Mortgage insurance is considered a burden, but if it is the only thing standing between you and home ownership, it is a burden worth bearing.

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Comments (45)

Jeff M.
Fallbrook, CA  |  February 10, 2013
I purchased a home for $562,000 in 2010 with a FHA loan. I refinaced in 2012 with FHA streamline 30 years fixed at 3.75%. The MIP is $464/month. I owe $505,000. Will it be benefical for me to pay down the loan to get rid of the MIP? Can I get rid of the MIP? Is the MIP mandatory for 5 years? Will I have to pay MIP for the life of the loan? Does the loan balance have to be 78% or 80% of the original sale price or of the original or current appraised value?
February 25, 2013
Based on current FHA rules a 30-year loan has mandatory MIP payments for 5 years. It can be cancelled when it reaches the 78% level, based on the appraised value of the property at the time of the streamline refinance. If you can bring the LTV down to 80%, based on today's market, you can refinance into a conventional loan without mortgage insurance.
John F.
Fresno, CA  |  February 08, 2013
I heard that FHA mortgage rates are increasing and are going to remain in place for the life of the loan. Does this apply to the FHA loan I took out late last year?
February 08, 2013
Three-part answer to your question:
  1. Do you have an adjustable-rate mortgage? If yes, your rates will change in the future, and almost certainly upwards. Any rate change will be due to market changes that impact the index your loan follows.
  2. Do you have a fixed-rate mortgage? If yes, then the interest rate on your loan will not change unless you and the investor agree to a change voluntarily.
  3. Do you have MIP? The MIP rate (fee) may change for new loans, but not for existing loans. Also, the FHA told Congress it will require MIP for the life of loans funded at some point in 2013.

The change to lifetime MIP for new FHA-backed loans will not be retroactive, based on what little the FHA has stated about this change.

Bret S.
Forest Hill, MD  |  March 30, 2012
Actually, the Editor is incorrect in his explanation of Obama's new rule. The scenario he described in only for current FHA mortgage holders who wish to streamline their loan into a lower rate. On top of that, it is only for loans that were originated before May of 2009. Any new FHA loan, or any FHA loan orginated after that date, is subject to a new, higher premium. The new Upfront Mortgage Insurance is increasing from 1% to 1.75%, and the new monthly MI is going from 1.15% to 1.25%. So, more smoke and mirrors from the President and his crew, wanting us to believe that something is being accomplished, when in fact, he just made it worse.
March 30, 2012
Thank you for your comment. We need to make it clearer the lower fees are for FHA refinances. The higher fees you mentioned were imposed by Congress to offset a payroll tax cut.
Josh S.
Lancaster, PA  |  April 05, 2012
Bret S. The President does not run the FHA. FHA having such low rates deserves to make people pay up by hiking the rates .10% monthly and .50% up front. If people do not like paying MIP or PMI maybe, just maybe they shouldn't be buying a house.
Kris E.
Morgan Hill, CA  |  June 20, 2012
Brilliant, what we really need is fewer home buyers and more houses to stay on the market right now. This is one potential buyer having a hard time justifying significantly extra monthly costs. Just 0.1% increase represents $300/month for a low cost home in California. There is a time for raising and a time for cutting taxes, and both should be done at the right times, just not sure now is the time to discourage spending etc. What good are the low mortgage rates, if we supplement them with other fees and taxes?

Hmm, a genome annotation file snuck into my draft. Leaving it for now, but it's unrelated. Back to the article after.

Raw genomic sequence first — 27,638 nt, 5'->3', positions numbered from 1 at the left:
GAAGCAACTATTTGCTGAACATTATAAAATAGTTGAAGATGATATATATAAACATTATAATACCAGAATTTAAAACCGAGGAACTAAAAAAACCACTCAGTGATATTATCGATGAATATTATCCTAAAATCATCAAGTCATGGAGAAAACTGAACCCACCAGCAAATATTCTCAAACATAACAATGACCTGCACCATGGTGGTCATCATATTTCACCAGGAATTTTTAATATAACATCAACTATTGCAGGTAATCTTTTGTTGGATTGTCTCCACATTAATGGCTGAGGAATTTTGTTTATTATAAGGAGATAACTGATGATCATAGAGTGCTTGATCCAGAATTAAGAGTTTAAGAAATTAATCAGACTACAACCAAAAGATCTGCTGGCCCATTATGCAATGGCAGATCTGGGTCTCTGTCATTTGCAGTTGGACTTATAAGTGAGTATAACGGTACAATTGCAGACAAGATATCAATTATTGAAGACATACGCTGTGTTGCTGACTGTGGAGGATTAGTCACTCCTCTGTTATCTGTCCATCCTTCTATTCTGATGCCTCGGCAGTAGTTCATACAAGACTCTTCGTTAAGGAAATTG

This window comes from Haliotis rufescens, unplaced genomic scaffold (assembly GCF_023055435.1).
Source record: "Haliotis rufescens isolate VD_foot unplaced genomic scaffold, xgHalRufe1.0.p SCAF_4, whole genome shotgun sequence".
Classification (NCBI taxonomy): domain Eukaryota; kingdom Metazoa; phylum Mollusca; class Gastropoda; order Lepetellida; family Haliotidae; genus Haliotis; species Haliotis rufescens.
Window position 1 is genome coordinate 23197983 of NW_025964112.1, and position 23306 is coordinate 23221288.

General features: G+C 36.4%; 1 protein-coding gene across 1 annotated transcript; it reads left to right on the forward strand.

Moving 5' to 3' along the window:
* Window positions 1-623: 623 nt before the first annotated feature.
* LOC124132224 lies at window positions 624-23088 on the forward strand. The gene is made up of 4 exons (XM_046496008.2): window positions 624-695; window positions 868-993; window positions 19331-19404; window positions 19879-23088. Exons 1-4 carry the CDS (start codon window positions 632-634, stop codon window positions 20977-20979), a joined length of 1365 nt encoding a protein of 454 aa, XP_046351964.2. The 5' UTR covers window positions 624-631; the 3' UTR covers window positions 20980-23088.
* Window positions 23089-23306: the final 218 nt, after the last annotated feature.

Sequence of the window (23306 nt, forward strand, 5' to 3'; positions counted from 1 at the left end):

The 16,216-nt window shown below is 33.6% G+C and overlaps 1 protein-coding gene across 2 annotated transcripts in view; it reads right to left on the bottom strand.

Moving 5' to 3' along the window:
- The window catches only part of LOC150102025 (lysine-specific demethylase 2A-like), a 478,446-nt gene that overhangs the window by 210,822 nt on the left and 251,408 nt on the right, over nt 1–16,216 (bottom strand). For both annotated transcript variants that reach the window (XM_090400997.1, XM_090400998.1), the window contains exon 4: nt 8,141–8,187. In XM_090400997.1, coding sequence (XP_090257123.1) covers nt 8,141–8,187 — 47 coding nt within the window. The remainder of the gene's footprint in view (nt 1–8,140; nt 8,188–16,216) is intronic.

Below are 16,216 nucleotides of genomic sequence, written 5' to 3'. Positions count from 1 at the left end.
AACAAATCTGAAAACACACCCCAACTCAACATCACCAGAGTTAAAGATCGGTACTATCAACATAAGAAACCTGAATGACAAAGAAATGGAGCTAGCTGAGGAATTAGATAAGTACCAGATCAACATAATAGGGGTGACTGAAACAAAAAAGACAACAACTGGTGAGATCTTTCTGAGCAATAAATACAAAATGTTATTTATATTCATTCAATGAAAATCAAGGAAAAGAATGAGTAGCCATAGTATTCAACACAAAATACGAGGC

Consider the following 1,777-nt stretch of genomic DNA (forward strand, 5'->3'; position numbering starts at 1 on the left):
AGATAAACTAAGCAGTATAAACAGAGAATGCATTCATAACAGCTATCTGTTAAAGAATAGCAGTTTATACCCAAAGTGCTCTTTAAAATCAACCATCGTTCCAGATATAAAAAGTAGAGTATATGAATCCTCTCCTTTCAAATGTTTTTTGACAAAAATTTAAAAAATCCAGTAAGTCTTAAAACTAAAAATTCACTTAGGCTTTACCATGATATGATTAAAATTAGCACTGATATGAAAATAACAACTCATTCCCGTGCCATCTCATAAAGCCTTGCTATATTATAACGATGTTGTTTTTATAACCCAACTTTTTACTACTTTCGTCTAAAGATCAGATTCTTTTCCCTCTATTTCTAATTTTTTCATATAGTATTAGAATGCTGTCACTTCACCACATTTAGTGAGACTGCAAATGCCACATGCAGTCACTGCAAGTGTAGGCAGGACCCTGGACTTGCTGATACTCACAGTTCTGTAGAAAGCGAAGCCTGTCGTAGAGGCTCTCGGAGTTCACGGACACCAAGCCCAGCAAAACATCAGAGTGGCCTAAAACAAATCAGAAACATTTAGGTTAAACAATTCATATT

Suzanne H.
Lakewood, OH  |  February 23, 2012
Hello, I was advised by a HUD housing counselor that because my loan was behind and considered in default I could file a partial claim against my PMI/MPI insurance to help me catch up and reinstate the loan. I have been told by my lender that is not a true statement. That the insurance is there to protect them in case I totally default and they have to liquidate the property. Who is right? Just as an aside question, if the lender is correct, what incentive do they have to work with homeowners who have had an issue but are trying hard to get it worked out and get caught up?
February 25, 2012
The lender is correct that Mortgage Insurance is designed to help the borrower receive a loan, generally with a high LTV, and also protect the lender in case the borrower defaults on the loan. Perhaps the HUD adviser thought that you had a different type of insurance. You can speak with another HUD housing counselor and see if they have a different suggestion. Lender's are interested in seeing that a loan is paid on time. They also do not want to see a loan go into default. Therefore speak with your lender about loan modification programs. For more information read the Bills.com article about government programs.
Daniel B.
Des Moines, IA  |  March 11, 2012
PMI/MIP insurance doesn't insure the borrower; it insures the lender. A borrower cannot make a claim against PMI/MIP insurance to get money to catch up on delinquent payments. I'd advise you to try to work out an arrangement with your current lender, to see if you can get back on track with your payments.
Private I.
Boulder, CO  |  March 12, 2012
FHA partial claim is possible. HUD counselor is correct. It is part of the HUD-FHA handbooks Loss Mitigation requirements.It is clearly outlined on the HUD website in the "Mortgage Letters". In fact, depending on your situation a partial claim can be combined with a modification. The partial claim would bring your loan current and a modification would bring it to 31% of your gross income. It is not straight forward, in fact, after nearly 2 years and HAVING TO GET AN ATTORNEY involved, the final FHA Loan Modification paperwork (Subordinate Note for the Partial Claim and a modification to principal balance and interest rate) are being finalized for signature. Patience, lawyer and knowing what is said in the HUD "Mortgagee Letters" is important!
Daniel B.
Des Moines, IA  |  March 13, 2012